10. There is a difference between faith within the bounds of Reason and reason within the bounds of faith.

    This last one is what Taylor I believe is especially aiming at! It’s not that Taylor believes all these are either/or’s (many are both/ands) but he is challenging the wrong-sided focus post-enlighentment Christians have taken in their quest to defend truth.

  • CGC,

    Thanks for the response. However, the dichotomies you set forth are quite abstract for me, and I’m not sure what to get out of them.

    Clearly, our generations have set us apart. Perhaps you can bring it down to earth for me by explaining what you have personally derived from Taylor. Although I’m very entrenched in my own point of view, I do sincerely want to understand yours.

    From my present perspective, Taylor is willing to embrace the life of Jesus but not the intellectual rigor of Jesus. To me, this seems very limiting.

  • Bev Mitchell

    CRC (63)

    “Let this be coppied out, And keepe it safe for our remembrance.” from “King John”  William Shakespeare

    Please try again. These are not obscure, they are very real and very workable. The generation gap is also real but nothing like insurmountable.

  • Steve Sherwood

    The last two summers I have had the unique opportunity of teaching a freshman level Bible Survey class to Chinese students attending the university where I teach. They are not Christians, though some become Christians during their time here. They have not ever read the Bible. They didn’t know anyone growing up that was a Christian, read the Bible or, often, believed in any god at all. In teaching them, it is of no help to tell them of the certainty of the truth of the Bible by quoting Bible verses to them, even where I am convinced by those passages. I have found that they have been most helped by my laying out for them why I personally believe, what makes the Bible credible to me, what personal experiences have supported the God portrayed in scripture, how have others, because of their faith in Jesus impacted the world AND, be honest with them about aspects of faith that are difficult. While these 8 week classes bring these issues into sharp focus, it seems like, as the original post suggested, this is what we do with ourselves and anyone we share our faith with. When I talk with non-Christian American students, even those that grew up in the church, they are rarely impressed by “I am certain because this passage in the Bible tells me to be/I can be.”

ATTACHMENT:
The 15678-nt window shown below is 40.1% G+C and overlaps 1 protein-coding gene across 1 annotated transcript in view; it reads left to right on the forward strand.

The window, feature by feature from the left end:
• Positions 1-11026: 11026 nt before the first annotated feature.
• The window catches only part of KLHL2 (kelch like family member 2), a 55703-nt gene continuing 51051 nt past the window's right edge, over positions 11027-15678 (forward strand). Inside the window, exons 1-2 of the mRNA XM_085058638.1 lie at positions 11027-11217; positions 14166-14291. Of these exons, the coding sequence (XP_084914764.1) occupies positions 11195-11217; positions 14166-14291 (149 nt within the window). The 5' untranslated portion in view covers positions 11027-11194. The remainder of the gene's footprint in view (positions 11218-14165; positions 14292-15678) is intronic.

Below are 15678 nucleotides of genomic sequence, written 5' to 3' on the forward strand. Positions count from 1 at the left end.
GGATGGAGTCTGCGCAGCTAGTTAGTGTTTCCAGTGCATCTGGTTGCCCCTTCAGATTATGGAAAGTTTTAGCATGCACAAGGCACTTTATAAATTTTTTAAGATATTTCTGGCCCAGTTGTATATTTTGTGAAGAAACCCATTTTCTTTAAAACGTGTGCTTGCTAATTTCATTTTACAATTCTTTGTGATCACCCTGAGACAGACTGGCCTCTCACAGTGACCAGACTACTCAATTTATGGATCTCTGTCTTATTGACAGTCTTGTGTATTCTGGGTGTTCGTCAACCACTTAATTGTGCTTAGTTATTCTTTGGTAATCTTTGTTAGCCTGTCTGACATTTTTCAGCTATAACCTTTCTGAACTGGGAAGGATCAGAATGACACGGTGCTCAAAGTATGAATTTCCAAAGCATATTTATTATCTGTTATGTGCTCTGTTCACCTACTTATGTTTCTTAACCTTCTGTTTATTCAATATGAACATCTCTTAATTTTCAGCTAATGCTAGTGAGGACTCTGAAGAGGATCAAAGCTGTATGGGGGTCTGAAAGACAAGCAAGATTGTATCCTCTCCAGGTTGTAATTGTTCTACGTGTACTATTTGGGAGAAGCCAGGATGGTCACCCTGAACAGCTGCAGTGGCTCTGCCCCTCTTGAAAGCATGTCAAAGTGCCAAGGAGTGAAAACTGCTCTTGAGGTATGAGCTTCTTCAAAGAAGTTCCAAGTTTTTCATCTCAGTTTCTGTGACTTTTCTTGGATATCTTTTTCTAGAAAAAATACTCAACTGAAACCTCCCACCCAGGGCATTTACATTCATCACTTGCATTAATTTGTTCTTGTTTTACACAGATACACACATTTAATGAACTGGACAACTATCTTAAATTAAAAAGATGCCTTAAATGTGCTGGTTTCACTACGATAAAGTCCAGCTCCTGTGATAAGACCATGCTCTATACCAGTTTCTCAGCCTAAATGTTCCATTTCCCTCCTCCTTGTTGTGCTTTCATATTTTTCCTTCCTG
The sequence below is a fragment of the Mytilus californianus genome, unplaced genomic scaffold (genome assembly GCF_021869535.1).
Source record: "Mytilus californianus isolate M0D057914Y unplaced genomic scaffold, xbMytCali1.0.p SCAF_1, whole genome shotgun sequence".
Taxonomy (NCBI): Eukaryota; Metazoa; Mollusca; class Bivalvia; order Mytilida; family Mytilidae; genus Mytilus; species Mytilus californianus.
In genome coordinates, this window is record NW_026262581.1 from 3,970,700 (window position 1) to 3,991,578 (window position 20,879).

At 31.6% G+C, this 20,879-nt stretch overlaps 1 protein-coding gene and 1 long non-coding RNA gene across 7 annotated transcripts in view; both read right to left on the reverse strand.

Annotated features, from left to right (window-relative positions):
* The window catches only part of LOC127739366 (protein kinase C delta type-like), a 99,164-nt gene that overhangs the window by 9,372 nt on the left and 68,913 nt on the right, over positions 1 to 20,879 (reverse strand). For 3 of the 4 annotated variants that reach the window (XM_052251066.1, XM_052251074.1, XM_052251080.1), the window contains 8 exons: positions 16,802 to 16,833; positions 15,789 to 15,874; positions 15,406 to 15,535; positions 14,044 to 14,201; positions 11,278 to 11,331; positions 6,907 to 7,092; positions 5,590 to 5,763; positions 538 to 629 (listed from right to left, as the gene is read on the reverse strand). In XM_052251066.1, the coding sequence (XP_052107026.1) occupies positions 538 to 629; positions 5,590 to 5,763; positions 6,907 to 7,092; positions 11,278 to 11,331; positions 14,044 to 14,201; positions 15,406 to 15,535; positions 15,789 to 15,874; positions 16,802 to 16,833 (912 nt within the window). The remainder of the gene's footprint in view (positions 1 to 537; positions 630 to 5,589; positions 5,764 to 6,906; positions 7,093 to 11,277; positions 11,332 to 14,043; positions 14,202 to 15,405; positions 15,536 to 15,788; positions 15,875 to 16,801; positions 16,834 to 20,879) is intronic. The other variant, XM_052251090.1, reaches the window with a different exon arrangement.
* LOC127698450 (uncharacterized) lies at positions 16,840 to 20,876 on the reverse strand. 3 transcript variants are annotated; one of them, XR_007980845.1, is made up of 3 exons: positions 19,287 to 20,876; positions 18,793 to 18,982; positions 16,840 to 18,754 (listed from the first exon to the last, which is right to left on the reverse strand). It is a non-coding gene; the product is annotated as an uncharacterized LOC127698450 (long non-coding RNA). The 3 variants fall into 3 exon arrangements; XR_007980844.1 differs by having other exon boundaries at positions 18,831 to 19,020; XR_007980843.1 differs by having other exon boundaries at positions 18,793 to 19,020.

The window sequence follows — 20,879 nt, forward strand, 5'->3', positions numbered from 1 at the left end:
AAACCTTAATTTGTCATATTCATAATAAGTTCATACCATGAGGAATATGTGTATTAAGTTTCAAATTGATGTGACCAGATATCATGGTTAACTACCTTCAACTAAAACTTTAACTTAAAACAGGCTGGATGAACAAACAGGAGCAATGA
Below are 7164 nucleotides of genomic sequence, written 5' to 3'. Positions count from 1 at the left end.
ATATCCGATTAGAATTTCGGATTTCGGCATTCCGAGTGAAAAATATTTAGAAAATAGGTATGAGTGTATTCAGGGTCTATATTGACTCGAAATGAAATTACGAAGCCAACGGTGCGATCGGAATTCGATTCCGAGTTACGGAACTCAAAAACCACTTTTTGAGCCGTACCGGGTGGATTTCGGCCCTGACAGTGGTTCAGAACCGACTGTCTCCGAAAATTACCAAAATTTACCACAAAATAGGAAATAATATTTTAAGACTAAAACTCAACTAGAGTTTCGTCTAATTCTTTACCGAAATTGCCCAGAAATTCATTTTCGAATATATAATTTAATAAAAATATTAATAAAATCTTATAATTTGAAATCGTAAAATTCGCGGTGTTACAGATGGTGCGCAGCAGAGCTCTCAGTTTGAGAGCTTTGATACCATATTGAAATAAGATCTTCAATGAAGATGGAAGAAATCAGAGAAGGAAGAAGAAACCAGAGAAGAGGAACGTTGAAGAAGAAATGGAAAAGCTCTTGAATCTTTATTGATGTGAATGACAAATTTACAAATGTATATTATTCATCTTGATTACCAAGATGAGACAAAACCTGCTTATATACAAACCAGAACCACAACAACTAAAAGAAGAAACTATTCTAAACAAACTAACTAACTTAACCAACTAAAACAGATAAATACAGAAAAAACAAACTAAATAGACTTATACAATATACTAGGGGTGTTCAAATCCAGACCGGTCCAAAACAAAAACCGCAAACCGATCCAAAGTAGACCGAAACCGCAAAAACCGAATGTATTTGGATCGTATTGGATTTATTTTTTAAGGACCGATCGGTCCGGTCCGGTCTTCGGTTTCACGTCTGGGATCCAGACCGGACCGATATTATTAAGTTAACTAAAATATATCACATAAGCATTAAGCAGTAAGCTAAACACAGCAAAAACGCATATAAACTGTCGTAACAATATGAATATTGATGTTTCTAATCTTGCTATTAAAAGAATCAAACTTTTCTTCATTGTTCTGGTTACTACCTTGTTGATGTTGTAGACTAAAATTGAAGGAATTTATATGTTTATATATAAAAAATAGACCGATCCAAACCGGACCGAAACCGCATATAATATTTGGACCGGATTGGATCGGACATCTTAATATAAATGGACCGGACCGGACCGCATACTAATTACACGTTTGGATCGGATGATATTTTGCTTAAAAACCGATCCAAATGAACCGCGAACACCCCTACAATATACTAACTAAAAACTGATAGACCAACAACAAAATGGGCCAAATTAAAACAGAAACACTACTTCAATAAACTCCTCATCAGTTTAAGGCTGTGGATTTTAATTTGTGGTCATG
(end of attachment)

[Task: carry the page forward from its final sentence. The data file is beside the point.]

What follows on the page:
• JamesB

    “It is in the admission of ignorance and the admission of uncertainty that there is a hope for the continuous motion of human beings in some direction that doesn’t get confined, permanently blocked, as it has so many times before in various periods in the history of man.” –Richard Feynman